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PORK

WHY SMOKY RIBS RULE THE WORLD

PERHAPS the greatest expression of the barbecue master's art is the perfect rack of smoked pork ribs – smoky, richly sauced and meltingly tender. And by following this recipe and using a decent barbecue that will hold smoke, some hickory chips and a bag of Heat Beads, you can achieve this. Here's how:

• Prepare two racks of ribs – ideally baby back ribs if you have an enlightened butcher – by removing the tough membrane from the back of each rack by lifting one corner with a knife, grasping it with the help of a paper towel and ripping it off in one piece. Or if you have a good butcher, ask him to do it for you. This is important because it allows the rub and sauce flavours to penetrate. Coat both sides of each rack with plenty of my all-purpose rub (recipe below), place in a baking dish and cover with plastic wrap. Refrigerate overnight.

• Prepare a Weber kettle for semi-indirect cooking or, if you have one, fire up a Smokey Mountain cooker or an offset barrel smoker. In the case of the Weber kettle, pile lit Heat Beads to one side of the grate, leaving room on the other side for a large foil tray. This means that, roughly, your charcoal grate will be half coals, half tray. Then, half fill the tray with water.

• Position your rubbed ribs above the water tray. If you have a rib rack, so much the better, but it is not essential. If you don’t have a rack you will have to more the ribs around from time to time. Put plenty of wet hickory chips on the charcoal, cover the kettle and allow to cook and smoke gently for about 90 minutes, topping up the hickory chips at least once. This should ensure the ribs are nicely bronzed by the smoke. At this point, they are about half way there.

• For a Smokey Mountain or barrel smoker, simply continue to cook, easing the heat back a little, for another couple of hours, or until the ribs can, literally, be pulled apart. But for a kettle, take a shallow baking tray with a cake rack that fits inside, and cover the bottom of the tray with water. Position the ribs on the rack and cover the tray (and the ribs) tightly with foil. Return the rack to your Weber, positioning as before, and freshening up the coals if necessary, for at least another hour. Check to ensure the ribs are meltingly tender, and remove from the heat.

• Place the ribs on a board and coat well with barbecue sauce (recipe below). Slice into single ribs and serve with additional barbecue sauce.
Now eat one. And another. So, now, do you understand what smoked pork ribs are all about?
These two recipes deliver products you will want to keep at hand all summer. The rub is superb: this quantity will take care of two racks of ribs. But I suggest that while you are at it you at least quadruple the recipe. It is an all-purpose rub, really. The uncooked barbecue sauce echoes the spice notes of the rub and, again, works on most grill dishes.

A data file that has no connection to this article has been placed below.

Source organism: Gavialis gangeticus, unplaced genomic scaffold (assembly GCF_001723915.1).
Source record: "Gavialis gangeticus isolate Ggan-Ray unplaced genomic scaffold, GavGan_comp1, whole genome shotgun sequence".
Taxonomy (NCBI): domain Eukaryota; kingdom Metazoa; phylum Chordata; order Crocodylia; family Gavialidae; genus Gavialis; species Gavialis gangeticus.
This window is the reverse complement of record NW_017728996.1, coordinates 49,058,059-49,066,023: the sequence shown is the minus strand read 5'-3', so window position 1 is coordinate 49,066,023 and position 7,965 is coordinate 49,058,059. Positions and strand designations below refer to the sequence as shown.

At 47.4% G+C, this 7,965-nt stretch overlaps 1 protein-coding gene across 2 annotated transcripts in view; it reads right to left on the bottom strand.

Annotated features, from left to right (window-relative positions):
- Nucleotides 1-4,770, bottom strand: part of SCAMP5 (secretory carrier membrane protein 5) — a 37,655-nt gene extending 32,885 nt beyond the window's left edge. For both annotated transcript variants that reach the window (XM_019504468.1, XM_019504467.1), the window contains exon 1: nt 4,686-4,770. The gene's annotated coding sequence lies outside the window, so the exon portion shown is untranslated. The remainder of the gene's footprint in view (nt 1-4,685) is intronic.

Try these:
• For the rub, combine 1tbs dry mustard, 1tbs sweet paprika, 1tbs dark brown sugar, 1½ tsp garlic powder, 1½ tsp onion powder, 1½ tsp celery salt, 1 tsp cayenne pepper, ½ tsp ground allspice.
• For the barbecue sauce, mix 1½ cups tomato sauce with ¼ cup molasses, ¼ cup cider vinegar, ¼ cup water, a splash of liquid smoke and whisk in 2 tbs of the rub mixture.

At this point I also add a splash of bourbon but, please yourself …

BRINED PORK CHOPS

Australian pork is as good as any in the world – simple as that. And pork is one of the great meats to cook on a barbecue.

Chops, however – although they are a great cut – can be tricky because handled wrongly, they can become tough and dry. So to avoid this, cook them carefully and try brining them. This is a popular American approach, used widely for turkeys which also have a dryness issue. It works just as well for pork, and for chicken breasts, for that matter. But back to the pork chops…

Ask your butcher if he sells free-range pork. If not, try another butcher. Forget supermarket pork. Have 4 thick (3cm) chops cut and remove skin (cook it separately if you like). Put chops in a baking dish, top with a thinly-sliced onion, a couple of bay leaves, half a dozen cracked allspice berries, a broken cinnamon stick, a few cloves and plenty of roughly-cracked black pepper corns.

Make a brine: mix 3tbs brown sugar with 3tbs sea salt, add a cup of hot water and whisk to dissolve. Add 2 cups cold water, 4tbs bourbon and 2tbs olive oil. Pour this over the chops and refrigerate for about 4 hrs, turning a couple of times.

To cook, dry chops with kitchen towel and brush off spices. Brush with olive oil and cook. Start gently (indirect method) and use plenty of hickory smoke. Finish over the hot part of the grill to achieve good grill marks. Serve with coleslaw, or similar. Granny smith apples, halved, cored and grilled, are great - especially with a dollop of red current jelly used to fill (after cooking) the indentation left from removing the core.

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